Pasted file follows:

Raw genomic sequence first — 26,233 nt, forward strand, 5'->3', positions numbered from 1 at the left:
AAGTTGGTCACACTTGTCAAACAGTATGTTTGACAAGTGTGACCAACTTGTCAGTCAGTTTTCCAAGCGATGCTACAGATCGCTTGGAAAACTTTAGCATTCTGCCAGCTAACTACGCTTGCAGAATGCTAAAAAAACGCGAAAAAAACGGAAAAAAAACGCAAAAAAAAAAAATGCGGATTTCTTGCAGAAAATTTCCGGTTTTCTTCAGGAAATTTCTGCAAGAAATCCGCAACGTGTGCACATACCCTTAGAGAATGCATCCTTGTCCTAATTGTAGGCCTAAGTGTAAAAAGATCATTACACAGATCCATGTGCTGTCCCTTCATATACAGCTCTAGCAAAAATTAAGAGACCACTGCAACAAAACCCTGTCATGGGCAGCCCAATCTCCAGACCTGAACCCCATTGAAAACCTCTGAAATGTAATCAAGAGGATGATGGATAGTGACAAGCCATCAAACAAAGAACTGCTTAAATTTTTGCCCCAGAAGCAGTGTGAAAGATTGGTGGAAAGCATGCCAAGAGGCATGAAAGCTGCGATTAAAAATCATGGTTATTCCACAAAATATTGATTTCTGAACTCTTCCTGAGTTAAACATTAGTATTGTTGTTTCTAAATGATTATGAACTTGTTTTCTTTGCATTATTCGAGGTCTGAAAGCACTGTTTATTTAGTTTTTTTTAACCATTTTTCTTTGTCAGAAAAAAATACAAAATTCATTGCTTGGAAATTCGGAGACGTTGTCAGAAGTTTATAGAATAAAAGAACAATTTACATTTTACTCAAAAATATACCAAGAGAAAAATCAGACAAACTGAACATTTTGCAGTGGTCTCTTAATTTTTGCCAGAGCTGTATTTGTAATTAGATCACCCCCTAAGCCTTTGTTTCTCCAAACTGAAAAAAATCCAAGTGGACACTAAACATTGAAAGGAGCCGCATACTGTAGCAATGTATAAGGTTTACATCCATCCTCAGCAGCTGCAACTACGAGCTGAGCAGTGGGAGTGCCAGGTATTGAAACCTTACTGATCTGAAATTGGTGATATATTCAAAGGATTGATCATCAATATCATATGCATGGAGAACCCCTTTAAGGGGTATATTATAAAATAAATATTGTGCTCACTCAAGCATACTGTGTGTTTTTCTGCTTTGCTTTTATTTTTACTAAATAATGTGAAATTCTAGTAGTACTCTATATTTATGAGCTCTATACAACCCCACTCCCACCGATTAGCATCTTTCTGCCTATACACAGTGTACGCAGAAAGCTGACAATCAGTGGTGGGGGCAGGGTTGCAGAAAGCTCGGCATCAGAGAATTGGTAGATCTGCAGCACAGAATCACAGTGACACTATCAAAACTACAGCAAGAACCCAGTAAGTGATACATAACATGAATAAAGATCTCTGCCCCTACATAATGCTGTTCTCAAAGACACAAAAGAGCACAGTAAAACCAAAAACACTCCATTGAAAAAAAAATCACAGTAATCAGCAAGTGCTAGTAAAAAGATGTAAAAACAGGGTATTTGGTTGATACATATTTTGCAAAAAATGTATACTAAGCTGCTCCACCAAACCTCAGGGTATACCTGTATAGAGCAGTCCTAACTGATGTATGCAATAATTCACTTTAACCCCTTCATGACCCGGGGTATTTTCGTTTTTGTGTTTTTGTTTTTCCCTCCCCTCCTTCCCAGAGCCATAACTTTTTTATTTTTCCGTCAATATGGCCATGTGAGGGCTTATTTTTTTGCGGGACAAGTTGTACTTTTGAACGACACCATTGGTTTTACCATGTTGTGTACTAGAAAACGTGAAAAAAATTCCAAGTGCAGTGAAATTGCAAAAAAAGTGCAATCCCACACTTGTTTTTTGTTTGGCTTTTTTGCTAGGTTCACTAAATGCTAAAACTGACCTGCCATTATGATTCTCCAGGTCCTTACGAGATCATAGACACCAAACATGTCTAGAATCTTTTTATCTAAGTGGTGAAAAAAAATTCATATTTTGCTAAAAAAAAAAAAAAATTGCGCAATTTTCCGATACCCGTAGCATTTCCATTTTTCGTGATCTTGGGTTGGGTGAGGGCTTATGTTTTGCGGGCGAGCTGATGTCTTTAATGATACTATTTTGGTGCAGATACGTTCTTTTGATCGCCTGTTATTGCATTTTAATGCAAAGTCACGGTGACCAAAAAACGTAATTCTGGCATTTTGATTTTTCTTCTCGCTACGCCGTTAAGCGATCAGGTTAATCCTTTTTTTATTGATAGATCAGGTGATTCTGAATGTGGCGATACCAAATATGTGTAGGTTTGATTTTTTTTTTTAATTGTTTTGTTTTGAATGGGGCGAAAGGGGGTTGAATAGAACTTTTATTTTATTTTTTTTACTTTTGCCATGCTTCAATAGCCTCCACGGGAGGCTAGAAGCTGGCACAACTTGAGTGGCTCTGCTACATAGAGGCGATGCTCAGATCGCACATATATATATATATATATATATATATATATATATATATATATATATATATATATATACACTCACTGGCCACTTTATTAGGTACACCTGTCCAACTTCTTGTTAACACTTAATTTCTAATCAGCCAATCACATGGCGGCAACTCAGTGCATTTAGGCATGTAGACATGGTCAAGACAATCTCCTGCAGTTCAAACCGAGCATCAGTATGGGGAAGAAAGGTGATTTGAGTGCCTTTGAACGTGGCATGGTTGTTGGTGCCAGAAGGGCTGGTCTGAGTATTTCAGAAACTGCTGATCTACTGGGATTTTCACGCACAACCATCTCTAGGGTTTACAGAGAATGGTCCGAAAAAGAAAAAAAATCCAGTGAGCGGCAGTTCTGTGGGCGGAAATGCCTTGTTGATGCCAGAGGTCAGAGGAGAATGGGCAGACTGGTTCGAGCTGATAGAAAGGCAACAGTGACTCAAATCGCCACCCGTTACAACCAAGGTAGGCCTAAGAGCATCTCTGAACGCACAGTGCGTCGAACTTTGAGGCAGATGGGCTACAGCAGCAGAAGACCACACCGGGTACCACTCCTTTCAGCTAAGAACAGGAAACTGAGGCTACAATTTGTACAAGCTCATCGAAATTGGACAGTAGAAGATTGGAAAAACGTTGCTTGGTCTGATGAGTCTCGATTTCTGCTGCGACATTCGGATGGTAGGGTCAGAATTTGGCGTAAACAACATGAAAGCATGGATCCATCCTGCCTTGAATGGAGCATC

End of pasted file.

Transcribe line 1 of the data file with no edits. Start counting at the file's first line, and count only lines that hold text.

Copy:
Raw genomic sequence first — 26,233 nt, forward strand, 5'->3', positions numbered from 1 at the left: